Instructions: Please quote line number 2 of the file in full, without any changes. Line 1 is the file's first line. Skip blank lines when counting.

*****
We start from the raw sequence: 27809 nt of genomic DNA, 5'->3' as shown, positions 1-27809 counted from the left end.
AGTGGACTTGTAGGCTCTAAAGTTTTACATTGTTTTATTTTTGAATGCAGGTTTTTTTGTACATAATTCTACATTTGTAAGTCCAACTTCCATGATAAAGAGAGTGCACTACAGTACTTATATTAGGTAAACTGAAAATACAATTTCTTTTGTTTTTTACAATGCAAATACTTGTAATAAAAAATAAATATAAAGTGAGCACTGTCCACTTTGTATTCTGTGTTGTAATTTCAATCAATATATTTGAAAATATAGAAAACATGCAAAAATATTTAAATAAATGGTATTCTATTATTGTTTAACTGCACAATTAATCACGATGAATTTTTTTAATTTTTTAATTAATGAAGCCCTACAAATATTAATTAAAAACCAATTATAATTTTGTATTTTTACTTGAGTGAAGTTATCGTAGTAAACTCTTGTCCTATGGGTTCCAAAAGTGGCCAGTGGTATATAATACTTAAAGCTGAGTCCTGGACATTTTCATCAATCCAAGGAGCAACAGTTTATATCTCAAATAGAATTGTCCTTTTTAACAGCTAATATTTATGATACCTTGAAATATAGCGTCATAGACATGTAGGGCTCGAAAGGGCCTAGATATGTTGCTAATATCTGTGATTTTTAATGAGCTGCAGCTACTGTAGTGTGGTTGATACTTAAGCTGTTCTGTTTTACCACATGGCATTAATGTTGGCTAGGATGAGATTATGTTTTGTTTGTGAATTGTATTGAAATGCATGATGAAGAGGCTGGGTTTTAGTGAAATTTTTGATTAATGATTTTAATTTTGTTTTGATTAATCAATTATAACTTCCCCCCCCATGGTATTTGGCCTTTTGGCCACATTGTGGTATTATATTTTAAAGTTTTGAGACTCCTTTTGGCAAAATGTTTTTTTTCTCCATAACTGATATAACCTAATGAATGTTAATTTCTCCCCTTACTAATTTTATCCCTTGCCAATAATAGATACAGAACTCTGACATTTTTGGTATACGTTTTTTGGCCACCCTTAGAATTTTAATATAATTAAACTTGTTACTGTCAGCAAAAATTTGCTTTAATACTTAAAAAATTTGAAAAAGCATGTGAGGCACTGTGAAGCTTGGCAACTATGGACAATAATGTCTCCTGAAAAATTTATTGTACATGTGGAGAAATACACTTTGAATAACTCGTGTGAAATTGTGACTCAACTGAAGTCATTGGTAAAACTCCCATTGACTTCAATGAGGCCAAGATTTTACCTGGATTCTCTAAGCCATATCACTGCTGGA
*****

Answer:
AGTGGACTTGTAGGCTCTAAAGTTTTACATTGTTTTATTTTTGAATGCAGGTTTTTTTGTACATAATTCTACATTTGTAAGTCCAACTTCCATGATAAAGAGAGTGCACTACAGTACTTATATTAGGTAAACTGAAAATACAATTTCTTTTGTTTTTTACAATGCAAATACTTGTAATAAAAAATAAATATAAAGTGAGCACTGTCCACTTTGTATTCTGTGTTGTAATTTCAATCAATATATTTGAAAATATAGAAAACATGCAAAAATATTTAAATAAATGGTATTCTATTATTGTTTAACTGCACAATTAATCACGATGAATTTTTTTAATTTTTTAATTAATGAAGCCCTACAAATATTAATTAAAAACCAATTATAATTTTGTATTTTTACTTGAGTGAAGTTATCGTAGTAAACTCTTGTCCTATGGGTTCCAAAAGTGGCCAGTGGTATATAATACTTAAAGCTGAGTCCTGGACATTTTCATCAATCCAAGGAGCAACAGTTTATATCTCAAATAGAATTGTCCTTTTTAACAGCTAATATTTATGATACCTTGAAATATAGCGTCATAGACATGTAGGGCTCGAAAGGGCCTAGATATGTTGCTAATATCTGTGATTTTTAATGAGCTGCAGCTACTGTAGTGTGGTTGATACTTAAGCTGTTCTGTTTTACCACATGGCATTAATGTTGGCTAGGATGAGATTATGTTTTGTTTGTGAATTGTATTGAAATGCATGATGAAGAGGCTGGGTTTTAGTGAAATTTTTGATTAATGATTTTAATTTTGTTTTGATTAATCAATTATAACTTCCCCCCCCATGGTATTTGGCCTTTTGGCCACATTGTGGTATTATATTTTAAAGTTTTGAGACTCCTTTTGGCAAAATGTTTTTTTTCTCCATAACTGATATAACCTAATGAATGTTAATTTCTCCCCTTACTAATTTTATCCCTTGCCAATAATAGATACAGAACTCTGACATTTTTGGTATACGTTTTTTGGCCACCCTTAGAATTTTAATATAATTAAACTTGTTACTGTCAGCAAAAATTTGCTTTAATACTTAAAAAATTTGAAAAAGCATGTGAGGCACTGTGAAGCTTGGCAACTATGGACAATAATGTCTCCTGAAAAATTTATTGTACATGTGGAGAAATACACTTTGAATAACTCGTGTGAAATTGTGACTCAACTGAAGTCATTGGTAAAACTCCCATTGACTTCAATGAGGCCAAGATTTTACCTGGATTCTCTAAGCCATATCACTGCTGGA